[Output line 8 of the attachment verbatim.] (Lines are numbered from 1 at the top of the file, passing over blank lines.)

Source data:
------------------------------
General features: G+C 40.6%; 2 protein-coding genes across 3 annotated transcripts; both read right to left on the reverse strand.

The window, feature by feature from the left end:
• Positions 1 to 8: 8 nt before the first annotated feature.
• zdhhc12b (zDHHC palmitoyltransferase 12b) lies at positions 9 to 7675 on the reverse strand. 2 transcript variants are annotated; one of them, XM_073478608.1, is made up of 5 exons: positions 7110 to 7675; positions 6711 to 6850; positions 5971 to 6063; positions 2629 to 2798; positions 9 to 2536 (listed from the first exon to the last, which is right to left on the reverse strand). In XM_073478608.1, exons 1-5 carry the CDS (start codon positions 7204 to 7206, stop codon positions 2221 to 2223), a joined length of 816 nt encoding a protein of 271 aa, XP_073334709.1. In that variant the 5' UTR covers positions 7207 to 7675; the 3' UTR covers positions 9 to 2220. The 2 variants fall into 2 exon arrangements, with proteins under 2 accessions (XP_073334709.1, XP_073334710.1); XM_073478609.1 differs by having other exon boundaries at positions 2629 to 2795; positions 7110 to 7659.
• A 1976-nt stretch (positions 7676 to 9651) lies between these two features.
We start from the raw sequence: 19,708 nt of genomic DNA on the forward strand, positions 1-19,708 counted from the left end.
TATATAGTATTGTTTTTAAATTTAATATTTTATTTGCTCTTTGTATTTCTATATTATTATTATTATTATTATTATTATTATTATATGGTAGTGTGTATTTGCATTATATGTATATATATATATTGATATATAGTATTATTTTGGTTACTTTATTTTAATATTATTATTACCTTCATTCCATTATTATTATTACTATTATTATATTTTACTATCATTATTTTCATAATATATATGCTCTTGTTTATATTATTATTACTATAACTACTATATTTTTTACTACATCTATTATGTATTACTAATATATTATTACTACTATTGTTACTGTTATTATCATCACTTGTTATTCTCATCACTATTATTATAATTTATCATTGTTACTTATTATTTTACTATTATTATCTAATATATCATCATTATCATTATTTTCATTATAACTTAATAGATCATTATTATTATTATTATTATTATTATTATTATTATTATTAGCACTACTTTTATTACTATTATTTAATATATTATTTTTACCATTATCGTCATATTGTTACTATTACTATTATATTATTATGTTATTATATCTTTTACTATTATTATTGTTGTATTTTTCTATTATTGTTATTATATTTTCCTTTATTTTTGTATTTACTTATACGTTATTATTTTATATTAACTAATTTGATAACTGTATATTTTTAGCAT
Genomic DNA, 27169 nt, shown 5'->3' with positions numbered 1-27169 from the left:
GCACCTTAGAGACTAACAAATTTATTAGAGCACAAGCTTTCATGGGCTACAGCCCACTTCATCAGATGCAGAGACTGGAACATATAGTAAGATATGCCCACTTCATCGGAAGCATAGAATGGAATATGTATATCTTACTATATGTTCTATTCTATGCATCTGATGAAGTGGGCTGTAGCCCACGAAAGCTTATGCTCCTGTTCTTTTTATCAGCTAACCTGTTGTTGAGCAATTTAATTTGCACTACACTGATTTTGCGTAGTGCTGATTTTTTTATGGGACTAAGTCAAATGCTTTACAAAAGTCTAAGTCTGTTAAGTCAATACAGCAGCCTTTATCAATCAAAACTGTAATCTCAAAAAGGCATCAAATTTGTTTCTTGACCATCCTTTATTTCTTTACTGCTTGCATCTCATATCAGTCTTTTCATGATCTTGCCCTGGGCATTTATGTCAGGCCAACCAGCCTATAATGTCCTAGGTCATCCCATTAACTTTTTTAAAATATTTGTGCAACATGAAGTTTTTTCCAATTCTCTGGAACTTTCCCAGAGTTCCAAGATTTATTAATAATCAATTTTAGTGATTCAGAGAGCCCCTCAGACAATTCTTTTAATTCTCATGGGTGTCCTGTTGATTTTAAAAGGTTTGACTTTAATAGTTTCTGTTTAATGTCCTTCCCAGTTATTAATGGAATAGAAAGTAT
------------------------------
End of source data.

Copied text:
Genomic DNA, 27169 nt, shown 5'->3' with positions numbered 1-27169 from the left: